Unravelling the rich history of the Sulphur Mustangs

A typical Sulphur mustang, photographed by Harry Furey in 2022.
A typical Sulphur mustang, photographed by Harry Furey in 2022.

A unique type of North American Mustang exists in Southwestern Utah near the Nevada Border. They derive their name from a spring that flows out of the Mountain Home section of the Needle Mountain Range. The spring is named Sulphur Spring, and the mustangs that live near it are known as Sulphur Mustangs. Dr Mitch Wilkinson, in the first of a four-part series, investigates their origins.

The ecological and environmental conditions in the Needle Mountains are harsh and unforgiving, making it difficult for wild horses to live. Surprisingly, Sulphur Mustangs have adapted over the centuries and thrived. Their origin is hotly debated, but their unique qualities are unquestioned. One of the defining characteristics of Sulphur Mustangs is the high percentage of horses in the population that exhibit dun dilution coat colors, but not all Sulphur Mustangs inherit this genetic trait.

The Sulphur Herd Management Area (HMA) is located in the western extremes of Iron, Beaver, and Millard Counties. The Bureau of Land Management, an agency of the US Federal government, manages this HMA. Some horses gathered in the Sulphur HMA are placed by the agency for public adoption. From this practice, there developed a strain of domestic Sulphur Mustangs.

A short history of horses in North America

Equids evolved in North America, starting about 55 million years ago. From their North American origins, they spread to South America, Asia, Africa, and Europe. Unfortunately, the three genetically distinct equid lineages found in North and South America during the late Pleistocene era became extinct. Horses were lost along with most of the other New World megafauna during the Quaternary Extinction, which occurred during the Pleistocene-Holocene transition at the end of the last glaciation period1. DNA traces found in Alaskan and Yukon permafrost indicate that living horses were still present in North America as late as 8000 years ago. However, no scientific evidence exists that they persisted to the modern era2.

The reintroduction of the horse (Equus Caballus) to North America began on Columbus’ second voyage in 1493. Historical documents and Spanish traditions indicate that horses were brought from the Iberian Peninsula to the island of Hispaniola3.

For the second voyage, Fernando de Zafra was ordered by King Ferdinand II to recruit 20 military horsemen with spare mounts, of which five were designated to be mares. The horsemen were recruited in the newly conquered Moorish city of Granada. Probably the horsemen were Christian soldiers that took part in the re-conquest of the Emirate of Granada, the last Moorish kingdom in Iberia3.

These Granada horsemen were ordered to join Columbus in Seville by June 20 of that year to begin the voyage. It is believed that these Granada horsemen brought 20 to 30 horses. Mounted soldiers like these warriors are sometimes referred to as lancers. Their horses, the majority of which would have been stallions, were the personal property of the horsemen3.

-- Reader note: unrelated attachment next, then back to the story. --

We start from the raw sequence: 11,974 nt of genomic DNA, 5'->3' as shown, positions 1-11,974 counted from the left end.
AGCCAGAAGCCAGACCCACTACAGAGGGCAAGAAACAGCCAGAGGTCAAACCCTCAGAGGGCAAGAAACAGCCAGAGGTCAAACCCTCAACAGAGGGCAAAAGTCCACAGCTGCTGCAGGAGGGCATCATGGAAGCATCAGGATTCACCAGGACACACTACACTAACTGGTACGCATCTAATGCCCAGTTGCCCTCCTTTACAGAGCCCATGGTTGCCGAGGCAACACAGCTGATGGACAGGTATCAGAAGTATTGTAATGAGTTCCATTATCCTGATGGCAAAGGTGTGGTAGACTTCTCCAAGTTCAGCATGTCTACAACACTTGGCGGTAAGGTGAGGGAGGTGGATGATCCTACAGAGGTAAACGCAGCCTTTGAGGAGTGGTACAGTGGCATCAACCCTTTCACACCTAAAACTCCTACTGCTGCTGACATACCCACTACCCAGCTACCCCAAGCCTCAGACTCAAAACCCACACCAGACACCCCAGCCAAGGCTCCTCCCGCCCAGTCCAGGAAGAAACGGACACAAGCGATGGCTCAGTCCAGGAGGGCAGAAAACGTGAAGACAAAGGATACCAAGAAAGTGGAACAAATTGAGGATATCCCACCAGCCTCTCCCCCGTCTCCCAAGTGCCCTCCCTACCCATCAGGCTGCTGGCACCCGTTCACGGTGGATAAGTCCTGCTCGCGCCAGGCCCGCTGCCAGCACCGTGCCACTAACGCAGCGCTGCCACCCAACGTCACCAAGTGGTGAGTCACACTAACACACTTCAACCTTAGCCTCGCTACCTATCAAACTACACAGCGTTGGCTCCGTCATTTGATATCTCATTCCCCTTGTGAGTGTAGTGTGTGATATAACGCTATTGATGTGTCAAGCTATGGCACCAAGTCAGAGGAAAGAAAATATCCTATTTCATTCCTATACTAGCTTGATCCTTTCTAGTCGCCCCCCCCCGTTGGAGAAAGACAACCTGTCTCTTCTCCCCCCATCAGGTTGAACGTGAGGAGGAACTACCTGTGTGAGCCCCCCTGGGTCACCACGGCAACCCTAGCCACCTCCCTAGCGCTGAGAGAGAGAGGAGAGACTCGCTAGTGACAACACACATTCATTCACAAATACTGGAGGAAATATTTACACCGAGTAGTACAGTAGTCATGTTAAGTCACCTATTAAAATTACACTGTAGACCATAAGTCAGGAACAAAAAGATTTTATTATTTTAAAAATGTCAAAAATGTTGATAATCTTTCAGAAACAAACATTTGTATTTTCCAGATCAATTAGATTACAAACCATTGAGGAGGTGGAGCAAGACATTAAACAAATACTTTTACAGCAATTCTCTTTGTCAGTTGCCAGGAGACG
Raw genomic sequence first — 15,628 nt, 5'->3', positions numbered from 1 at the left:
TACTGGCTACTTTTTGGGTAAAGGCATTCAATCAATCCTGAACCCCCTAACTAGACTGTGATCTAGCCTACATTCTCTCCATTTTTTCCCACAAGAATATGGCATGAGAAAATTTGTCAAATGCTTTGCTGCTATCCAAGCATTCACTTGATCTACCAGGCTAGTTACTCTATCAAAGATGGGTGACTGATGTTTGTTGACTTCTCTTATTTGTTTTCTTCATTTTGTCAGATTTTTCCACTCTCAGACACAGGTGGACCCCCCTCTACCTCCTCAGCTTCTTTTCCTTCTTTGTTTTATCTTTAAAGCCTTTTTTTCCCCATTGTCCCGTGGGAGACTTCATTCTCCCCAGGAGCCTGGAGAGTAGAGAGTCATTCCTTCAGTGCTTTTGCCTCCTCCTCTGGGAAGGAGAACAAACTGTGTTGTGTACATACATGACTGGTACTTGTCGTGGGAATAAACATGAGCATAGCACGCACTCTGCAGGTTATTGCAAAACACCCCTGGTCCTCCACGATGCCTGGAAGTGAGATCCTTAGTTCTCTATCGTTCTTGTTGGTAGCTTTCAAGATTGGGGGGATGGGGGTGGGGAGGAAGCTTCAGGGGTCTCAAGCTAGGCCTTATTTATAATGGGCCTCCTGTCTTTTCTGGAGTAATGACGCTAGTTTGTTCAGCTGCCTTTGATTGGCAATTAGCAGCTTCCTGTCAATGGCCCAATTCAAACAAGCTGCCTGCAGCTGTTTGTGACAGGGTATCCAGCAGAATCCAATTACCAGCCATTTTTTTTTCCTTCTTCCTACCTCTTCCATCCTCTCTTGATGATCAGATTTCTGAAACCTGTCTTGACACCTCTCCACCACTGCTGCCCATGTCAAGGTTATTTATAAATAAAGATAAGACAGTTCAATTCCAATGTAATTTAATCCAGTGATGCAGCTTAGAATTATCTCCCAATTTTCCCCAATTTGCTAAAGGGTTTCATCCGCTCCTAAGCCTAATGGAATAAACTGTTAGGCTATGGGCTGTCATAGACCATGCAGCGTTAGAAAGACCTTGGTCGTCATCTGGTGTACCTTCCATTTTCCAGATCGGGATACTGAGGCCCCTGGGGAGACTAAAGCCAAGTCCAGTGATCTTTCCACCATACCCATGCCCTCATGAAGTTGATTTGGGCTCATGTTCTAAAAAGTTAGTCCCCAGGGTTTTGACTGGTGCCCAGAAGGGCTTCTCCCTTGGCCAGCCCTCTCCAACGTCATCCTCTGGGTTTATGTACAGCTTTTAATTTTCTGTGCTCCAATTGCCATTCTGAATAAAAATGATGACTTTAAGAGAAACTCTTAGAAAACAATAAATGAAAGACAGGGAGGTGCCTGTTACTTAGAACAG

The horses used in the re-conquest of Spain by Christian armies were a mixture of native Iberian types, but most were from central and southern Spain. So the original stallions from Granada were not the mounts of gentlemen but rather war horses chosen for the hard and brutal conditions of the reconquest. However, it is thought that Columbus also purchased additional horses from horse traders in Seville4.

In a letter to King Ferdinand dated 1493, Columbus complained that the Seville horse traders sold him good horses but later substituted wild, inferior horses a few days before he set sail. This fraudulent exchange began the tradition of the “Saca De La Yaguas,” in which the villagers of Almonte, Spain, participate each year. Today, participants recreate the gathering of wild horses from the Guadalquivir Marshes every June, just as their ancestors did centuries ago to supply a portion of the horses taken to the New World by Columbus. The marshes have been a place of refuge for stray and unwanted horses for thousands of years. The Guadalquivir wild horses have always been a mix of different horses that live near the Guadalquivir marshes. They were such a mix during the time of Columbus and continue to be a mixture today. Like all wild horses, they are physically resilient and can survive harsh conditions. Today and in the time of Columbus, they are inexpensive.

How many horses Columbus purchased with the Crown’s money is unknown, but numbers between 30 and 50 horses have been speculated. From the beginning of horse re-introduction to the Americas, the stock was a mixture of different types readily available to the expedition organizers. They were not from a single source5,24.

Soon after the 1493 voyage, the new colony of Isabella on Hispaniola began horse breeding operations. The horse was the main instrument of war for the Spanish of that era. By 1495, most imports of horses to the New World were mares indicating more extensive breeding operations were taking place4.